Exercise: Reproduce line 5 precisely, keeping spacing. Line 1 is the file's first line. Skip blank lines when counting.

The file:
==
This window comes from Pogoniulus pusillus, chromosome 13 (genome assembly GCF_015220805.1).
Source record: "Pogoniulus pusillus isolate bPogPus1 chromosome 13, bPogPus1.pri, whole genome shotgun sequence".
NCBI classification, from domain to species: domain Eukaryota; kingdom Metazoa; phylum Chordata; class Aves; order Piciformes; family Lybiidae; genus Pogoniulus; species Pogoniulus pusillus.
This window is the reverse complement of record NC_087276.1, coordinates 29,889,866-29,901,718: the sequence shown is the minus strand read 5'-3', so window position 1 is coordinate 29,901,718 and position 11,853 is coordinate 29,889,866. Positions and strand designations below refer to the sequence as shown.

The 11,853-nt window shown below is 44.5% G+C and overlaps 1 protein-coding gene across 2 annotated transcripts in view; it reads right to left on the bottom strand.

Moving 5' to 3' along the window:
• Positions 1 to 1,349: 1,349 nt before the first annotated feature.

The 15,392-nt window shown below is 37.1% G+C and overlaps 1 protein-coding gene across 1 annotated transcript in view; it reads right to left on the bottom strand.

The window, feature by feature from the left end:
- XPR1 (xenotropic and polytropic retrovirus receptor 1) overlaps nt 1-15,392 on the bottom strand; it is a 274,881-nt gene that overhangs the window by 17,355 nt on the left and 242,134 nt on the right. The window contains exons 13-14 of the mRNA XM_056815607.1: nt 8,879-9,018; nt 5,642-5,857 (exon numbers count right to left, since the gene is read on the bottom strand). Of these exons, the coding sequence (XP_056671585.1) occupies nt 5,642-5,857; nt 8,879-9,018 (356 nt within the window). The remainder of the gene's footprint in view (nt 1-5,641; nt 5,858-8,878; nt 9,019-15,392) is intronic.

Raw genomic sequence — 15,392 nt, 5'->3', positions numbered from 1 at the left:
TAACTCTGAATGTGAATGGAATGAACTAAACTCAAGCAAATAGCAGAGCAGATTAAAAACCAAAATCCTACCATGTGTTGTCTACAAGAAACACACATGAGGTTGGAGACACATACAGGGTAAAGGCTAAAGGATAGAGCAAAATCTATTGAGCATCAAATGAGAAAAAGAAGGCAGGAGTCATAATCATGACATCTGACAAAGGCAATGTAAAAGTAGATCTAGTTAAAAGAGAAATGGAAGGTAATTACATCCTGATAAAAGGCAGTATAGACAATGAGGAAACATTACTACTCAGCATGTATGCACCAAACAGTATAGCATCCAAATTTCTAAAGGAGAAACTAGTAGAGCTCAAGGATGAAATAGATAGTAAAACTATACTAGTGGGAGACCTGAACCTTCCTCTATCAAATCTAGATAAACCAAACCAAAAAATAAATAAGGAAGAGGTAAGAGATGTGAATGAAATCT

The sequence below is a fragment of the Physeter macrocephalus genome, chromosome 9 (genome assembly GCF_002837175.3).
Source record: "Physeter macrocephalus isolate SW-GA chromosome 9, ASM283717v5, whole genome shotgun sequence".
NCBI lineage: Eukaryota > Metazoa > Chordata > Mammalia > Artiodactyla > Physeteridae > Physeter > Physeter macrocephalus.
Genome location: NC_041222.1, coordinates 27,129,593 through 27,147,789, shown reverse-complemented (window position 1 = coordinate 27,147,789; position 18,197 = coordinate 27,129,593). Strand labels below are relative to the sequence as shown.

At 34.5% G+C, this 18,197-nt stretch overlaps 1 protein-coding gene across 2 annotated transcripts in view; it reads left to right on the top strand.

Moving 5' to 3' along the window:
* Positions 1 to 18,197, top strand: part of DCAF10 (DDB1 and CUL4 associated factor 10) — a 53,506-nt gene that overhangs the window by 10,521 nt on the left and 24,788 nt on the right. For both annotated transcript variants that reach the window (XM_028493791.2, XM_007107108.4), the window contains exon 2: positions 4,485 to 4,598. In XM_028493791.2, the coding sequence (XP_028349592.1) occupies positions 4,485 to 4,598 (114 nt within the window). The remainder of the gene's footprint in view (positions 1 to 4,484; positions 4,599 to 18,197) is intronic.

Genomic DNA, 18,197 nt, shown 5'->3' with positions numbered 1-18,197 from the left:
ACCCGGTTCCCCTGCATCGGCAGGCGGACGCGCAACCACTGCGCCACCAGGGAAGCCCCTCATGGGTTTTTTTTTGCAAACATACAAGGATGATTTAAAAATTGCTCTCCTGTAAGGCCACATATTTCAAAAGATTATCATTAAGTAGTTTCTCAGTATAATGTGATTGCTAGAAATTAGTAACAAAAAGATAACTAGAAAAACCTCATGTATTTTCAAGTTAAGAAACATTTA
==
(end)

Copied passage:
The 11,853-nt window shown below is 44.5% G+C and overlaps 1 protein-coding gene across 2 annotated transcripts in view; it reads right to left on the bottom strand.